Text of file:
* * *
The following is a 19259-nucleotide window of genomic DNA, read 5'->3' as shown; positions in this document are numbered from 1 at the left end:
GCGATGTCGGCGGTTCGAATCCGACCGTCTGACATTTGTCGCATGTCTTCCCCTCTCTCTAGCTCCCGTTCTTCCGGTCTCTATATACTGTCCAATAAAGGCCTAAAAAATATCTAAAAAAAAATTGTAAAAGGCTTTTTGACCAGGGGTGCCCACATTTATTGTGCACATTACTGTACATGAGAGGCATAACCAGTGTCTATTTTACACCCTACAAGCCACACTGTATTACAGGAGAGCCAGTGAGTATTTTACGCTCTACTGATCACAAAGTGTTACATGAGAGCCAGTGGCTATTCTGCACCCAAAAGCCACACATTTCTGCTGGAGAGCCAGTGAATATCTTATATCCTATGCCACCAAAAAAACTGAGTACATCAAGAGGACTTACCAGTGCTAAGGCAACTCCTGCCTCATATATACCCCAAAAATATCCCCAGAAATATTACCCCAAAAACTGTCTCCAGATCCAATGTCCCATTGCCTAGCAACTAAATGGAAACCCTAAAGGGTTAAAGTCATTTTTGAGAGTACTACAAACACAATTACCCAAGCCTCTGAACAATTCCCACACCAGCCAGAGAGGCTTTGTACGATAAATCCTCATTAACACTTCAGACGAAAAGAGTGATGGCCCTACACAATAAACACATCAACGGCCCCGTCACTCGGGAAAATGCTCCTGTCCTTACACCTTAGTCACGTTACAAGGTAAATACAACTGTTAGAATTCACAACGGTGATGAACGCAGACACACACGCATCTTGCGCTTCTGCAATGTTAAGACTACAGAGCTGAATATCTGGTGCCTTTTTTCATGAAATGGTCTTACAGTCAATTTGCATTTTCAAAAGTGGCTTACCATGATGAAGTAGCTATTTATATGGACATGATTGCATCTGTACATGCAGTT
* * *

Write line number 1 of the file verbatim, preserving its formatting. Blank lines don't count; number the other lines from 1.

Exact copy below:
The following is a 19259-nucleotide window of genomic DNA, read 5'->3' as shown; positions in this document are numbered from 1 at the left end: